Context: Rigorous evaluations are needed to assess whether adolescent sexual health interventions have an effect on young people’s risk-related perceptions and behaviors.
Methods: A quasi-experimental design was used to evaluate the impact of adolescent sexual health interventions conducted by social marketing programs in Cameroon, Botswana, South Africa and Guinea in 1994–1998. The same statistical models, using data from baseline and post-intervention surveys, were employed to study each intervention; the results are presented within the framework of the Health Belief Model.
Results: The interventions were associated with improvements in a variety of health perceptions among women, including perceptions of benefits of and barriers to protective behavior; for women, the interventions also had positive impacts on contraceptive use. Effects were much more limited among men, although evidence from Cameroon and Botswana suggests that men were less likely after the intervention than before to have multiple or casual partners. The Cameroon intervention, the most successful of the four, used multiple communications media (including radio and peer education) and reached nine in 10 adolescents; the Botswana program also reached a high proportion of the target audience. In South Africa and Guinea, however, the programs were less intensive and had a more limited reach.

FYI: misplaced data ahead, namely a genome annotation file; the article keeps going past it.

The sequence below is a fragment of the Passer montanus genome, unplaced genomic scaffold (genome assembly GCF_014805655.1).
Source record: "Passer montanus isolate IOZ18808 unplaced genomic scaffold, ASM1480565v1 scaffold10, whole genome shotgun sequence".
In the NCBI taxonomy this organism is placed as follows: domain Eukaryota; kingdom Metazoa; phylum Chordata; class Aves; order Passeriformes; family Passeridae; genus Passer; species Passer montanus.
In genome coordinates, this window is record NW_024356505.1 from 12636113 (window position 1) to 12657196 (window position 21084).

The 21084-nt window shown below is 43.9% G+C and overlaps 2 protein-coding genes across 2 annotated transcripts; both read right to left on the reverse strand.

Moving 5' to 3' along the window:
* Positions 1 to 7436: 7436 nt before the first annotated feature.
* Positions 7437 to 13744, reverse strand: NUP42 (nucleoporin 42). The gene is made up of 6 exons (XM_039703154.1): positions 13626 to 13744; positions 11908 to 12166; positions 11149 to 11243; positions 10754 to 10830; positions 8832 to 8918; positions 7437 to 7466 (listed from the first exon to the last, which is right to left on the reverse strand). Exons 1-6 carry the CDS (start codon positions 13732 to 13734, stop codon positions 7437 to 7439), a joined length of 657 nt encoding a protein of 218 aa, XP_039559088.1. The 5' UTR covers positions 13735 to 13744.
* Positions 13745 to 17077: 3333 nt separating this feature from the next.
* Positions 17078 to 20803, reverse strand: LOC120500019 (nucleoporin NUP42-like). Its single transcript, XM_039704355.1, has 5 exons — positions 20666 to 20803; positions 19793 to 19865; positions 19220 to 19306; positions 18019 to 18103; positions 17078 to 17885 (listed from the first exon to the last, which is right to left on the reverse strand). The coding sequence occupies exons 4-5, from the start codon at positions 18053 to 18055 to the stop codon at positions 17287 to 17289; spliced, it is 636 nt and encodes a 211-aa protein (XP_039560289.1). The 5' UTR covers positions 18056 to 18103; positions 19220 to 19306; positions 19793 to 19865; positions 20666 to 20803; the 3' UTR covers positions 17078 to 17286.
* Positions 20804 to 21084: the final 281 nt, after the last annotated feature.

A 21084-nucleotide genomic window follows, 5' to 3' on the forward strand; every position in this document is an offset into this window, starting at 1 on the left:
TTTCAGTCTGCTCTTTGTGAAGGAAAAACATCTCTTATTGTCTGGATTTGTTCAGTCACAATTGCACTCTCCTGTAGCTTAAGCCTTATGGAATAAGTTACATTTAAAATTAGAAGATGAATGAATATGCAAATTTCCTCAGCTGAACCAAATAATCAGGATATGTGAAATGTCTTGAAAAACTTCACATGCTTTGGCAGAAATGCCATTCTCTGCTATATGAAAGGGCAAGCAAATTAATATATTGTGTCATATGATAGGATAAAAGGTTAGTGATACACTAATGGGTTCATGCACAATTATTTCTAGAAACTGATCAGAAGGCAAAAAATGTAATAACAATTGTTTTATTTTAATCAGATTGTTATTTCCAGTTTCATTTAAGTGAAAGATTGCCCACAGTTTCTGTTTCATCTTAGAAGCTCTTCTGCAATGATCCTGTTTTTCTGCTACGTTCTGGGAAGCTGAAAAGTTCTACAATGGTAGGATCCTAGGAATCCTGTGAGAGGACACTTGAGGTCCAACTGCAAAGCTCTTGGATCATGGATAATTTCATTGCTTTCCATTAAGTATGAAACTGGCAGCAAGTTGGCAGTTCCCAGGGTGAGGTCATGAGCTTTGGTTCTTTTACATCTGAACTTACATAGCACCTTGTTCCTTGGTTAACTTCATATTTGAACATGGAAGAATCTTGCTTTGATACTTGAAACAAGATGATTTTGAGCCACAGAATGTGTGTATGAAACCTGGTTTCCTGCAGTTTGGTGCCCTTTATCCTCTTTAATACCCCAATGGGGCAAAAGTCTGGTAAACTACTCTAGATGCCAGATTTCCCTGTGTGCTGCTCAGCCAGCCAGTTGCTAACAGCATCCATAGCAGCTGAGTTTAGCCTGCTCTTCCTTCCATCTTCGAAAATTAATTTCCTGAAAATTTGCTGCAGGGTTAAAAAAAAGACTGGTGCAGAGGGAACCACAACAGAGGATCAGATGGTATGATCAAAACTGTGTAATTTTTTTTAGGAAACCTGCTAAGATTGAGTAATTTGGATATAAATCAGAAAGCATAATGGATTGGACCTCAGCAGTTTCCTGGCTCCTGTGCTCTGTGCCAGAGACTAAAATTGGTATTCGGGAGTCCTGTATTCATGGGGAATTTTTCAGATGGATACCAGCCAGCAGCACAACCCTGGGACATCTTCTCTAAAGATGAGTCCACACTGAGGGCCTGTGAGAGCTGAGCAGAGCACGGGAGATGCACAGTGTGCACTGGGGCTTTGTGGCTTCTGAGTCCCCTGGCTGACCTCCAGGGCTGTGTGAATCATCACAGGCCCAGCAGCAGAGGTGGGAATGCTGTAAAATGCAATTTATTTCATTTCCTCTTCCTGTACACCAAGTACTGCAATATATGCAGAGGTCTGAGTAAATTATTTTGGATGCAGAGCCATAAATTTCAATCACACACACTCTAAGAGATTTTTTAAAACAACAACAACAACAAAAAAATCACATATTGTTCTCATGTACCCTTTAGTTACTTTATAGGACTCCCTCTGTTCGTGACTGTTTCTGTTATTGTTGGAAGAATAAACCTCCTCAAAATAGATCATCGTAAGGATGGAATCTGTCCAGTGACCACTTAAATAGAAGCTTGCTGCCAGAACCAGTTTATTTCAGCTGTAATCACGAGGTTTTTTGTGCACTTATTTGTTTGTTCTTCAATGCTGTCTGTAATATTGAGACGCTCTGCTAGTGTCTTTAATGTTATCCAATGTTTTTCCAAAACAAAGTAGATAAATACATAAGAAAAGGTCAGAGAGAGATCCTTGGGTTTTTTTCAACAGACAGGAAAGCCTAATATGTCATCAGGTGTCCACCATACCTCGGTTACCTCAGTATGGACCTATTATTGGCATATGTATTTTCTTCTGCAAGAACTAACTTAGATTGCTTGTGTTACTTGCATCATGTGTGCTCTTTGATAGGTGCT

Conclusions: Interventions targeted at adolescents can be effective in changing attitudes and sexual behavior if they include multiple channels of communication, reach a substantial proportion of young adults and make contraceptives widely available. There remains an urgent need to identify ways to address young men’s sexual health concerns effectively.